Due to the rising focus on the clime changes and the discussion about the CO2 and the impact of CO2 for the clime collapse have also forced to take this issue more serious about the CO2 balance of bio fuel as a partly solution of the normal fuel.

The positive decoupling of the crude oil in regards of independency of the supplier countries is that the supply chain will stay in the domestic sales or in the European Union (EU), especially for the agricultural sector.

All this emissions have lead to the political will and positive currents, legislation and the purposes of the EU, coupled with tax relief and in addition as above indicated extremely rising crude oil prices at the world market, it is to anticipate that the producing of regenerative and ecological goods like bio fuel had and will for the next years have an above average growth.

1.1 Scope and approach of the scientific work

The goal of this study is an interdisciplinary scientific work. Main focus is on business economics, but on the base of existing technology to produce bio diesel fuel.

The subject should for the bio diesel fuel plant follow the economic efficiency as well as economically and technically aspects. At the moment there are none published data or support for investors or companies, who wants to aim this market strategically.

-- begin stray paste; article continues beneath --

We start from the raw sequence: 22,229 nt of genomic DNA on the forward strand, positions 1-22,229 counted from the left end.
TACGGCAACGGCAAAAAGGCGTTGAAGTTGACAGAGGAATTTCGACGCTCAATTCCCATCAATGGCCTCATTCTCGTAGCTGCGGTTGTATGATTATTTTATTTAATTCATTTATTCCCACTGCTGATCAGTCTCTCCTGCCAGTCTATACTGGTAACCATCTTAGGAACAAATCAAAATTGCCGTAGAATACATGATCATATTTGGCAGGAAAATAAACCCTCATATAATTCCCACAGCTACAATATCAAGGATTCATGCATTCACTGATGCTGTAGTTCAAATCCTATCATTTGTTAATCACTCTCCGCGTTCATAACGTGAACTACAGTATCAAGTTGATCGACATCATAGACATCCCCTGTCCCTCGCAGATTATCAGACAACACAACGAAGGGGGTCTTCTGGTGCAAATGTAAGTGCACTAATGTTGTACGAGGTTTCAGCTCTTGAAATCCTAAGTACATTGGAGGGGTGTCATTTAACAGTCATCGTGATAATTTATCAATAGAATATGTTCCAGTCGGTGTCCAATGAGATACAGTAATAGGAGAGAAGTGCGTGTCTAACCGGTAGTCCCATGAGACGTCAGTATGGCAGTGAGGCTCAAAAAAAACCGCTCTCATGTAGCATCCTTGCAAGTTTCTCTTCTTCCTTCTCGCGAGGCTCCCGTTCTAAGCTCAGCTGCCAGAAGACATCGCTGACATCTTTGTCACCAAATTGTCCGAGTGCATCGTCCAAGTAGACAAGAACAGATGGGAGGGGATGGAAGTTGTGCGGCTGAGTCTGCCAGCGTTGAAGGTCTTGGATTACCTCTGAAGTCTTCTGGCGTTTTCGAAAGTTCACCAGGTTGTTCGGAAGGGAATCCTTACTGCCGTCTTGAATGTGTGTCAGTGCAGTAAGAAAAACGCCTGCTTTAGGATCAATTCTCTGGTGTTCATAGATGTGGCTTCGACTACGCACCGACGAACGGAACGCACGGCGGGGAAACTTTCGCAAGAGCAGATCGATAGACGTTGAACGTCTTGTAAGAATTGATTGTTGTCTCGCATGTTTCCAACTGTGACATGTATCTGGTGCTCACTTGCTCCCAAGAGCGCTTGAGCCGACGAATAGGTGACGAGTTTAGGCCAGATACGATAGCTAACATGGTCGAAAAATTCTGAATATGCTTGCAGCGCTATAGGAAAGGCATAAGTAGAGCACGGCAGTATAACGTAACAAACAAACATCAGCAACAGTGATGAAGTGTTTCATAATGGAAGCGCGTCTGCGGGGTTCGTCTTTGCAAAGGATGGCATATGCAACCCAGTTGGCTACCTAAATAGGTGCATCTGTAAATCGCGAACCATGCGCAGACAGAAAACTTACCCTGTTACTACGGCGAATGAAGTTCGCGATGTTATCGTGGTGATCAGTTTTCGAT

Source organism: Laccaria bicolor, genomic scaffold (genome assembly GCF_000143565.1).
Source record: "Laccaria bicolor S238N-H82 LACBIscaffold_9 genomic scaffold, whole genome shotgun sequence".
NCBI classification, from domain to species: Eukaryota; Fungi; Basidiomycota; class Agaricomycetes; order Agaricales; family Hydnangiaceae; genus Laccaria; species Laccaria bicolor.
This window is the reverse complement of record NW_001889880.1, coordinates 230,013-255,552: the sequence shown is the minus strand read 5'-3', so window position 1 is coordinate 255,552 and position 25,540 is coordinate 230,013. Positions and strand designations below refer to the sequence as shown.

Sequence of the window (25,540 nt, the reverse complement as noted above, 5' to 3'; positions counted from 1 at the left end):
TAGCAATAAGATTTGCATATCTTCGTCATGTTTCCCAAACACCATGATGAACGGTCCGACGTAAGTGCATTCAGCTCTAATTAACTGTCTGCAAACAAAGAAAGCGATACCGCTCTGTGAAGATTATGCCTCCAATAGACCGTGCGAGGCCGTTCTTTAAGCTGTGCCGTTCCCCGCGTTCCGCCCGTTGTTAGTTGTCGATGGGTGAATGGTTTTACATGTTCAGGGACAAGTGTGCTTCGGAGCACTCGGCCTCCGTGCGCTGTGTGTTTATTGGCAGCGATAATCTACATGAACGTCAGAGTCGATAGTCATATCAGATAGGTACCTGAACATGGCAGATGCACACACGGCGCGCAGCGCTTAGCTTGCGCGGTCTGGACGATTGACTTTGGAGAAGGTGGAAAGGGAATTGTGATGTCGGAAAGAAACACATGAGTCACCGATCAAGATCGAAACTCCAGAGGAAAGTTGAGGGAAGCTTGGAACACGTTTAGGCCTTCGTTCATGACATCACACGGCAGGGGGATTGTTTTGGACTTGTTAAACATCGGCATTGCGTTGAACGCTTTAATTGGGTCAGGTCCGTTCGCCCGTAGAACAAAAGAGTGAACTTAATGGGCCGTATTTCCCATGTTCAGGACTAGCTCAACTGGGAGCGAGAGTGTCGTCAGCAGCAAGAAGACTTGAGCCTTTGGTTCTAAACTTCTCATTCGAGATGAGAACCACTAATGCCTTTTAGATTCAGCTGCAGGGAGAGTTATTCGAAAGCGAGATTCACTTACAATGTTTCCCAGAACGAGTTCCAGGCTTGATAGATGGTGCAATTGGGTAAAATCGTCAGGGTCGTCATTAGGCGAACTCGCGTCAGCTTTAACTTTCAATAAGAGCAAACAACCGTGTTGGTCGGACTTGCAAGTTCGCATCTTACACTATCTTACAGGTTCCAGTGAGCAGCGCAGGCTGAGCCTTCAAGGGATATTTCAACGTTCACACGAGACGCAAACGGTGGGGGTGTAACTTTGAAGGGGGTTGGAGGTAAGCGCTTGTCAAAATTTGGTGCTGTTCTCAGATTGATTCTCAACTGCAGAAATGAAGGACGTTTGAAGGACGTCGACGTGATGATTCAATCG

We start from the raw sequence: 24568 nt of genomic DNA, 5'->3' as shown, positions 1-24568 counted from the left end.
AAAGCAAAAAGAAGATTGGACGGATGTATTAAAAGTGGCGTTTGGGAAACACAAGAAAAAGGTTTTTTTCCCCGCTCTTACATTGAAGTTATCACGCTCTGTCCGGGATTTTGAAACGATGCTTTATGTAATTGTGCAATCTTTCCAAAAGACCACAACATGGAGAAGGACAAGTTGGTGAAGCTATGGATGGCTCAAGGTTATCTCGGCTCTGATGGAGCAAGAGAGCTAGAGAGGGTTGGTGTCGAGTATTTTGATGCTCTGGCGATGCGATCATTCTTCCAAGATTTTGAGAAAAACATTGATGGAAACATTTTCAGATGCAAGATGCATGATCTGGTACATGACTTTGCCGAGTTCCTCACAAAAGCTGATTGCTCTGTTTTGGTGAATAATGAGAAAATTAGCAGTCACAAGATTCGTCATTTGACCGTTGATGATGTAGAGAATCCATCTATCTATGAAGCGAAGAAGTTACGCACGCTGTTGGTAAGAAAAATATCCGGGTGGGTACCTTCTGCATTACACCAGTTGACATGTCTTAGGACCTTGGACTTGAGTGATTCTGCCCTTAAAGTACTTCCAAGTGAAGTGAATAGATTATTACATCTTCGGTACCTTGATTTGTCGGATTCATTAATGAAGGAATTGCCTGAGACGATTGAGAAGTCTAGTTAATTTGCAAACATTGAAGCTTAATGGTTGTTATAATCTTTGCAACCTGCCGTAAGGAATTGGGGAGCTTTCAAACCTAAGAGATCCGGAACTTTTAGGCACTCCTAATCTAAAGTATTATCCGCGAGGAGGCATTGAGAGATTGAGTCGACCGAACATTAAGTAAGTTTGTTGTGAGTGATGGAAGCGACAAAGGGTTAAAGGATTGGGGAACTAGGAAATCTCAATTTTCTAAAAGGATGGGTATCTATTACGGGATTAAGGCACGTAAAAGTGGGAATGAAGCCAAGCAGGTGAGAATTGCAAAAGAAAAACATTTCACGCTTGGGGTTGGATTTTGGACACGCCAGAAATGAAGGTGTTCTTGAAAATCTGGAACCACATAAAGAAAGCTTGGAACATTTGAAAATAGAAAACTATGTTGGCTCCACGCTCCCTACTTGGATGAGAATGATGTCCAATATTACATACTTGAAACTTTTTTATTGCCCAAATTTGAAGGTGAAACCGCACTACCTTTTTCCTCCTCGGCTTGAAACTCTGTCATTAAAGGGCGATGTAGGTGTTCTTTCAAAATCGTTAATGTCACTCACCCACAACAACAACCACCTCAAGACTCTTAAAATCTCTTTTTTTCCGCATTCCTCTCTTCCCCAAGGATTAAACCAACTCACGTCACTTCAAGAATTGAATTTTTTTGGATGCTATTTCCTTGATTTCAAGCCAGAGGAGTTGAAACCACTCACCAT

This contribution explains the most important parameters for a management decision of a investing into a bio diesel fuel plant and penetrating this market or not.

Main focus of this work will be the Germany market and laws. With some changes this work can also be used for other countries. The main changes will be the specially the domestic laws, market prises, logistic and marketing.

The first phase of this study will start with the fundamentals of the bio fuels and tangential themes. This is to get a general over view over this sector.

The second phase of this work will be to go through a project development- /business- plan on an example of a bio diesel fuel plant. Here will fundamental emissions about the stockpile, logistic, production and products, the market and over finance mathematical parameter calculate the outcome of a bio diesel plant (cut off for market information is calendar week 26 in July 2010).

The third part of this work is different scenarios that will be discussed and the probable outcome. Also stress analyse on the financial part of the business plan will be to analyse the outcome of the stress test. As an end a summary about the result will be made and outlook for the bio diesel market and for the bio fuel market.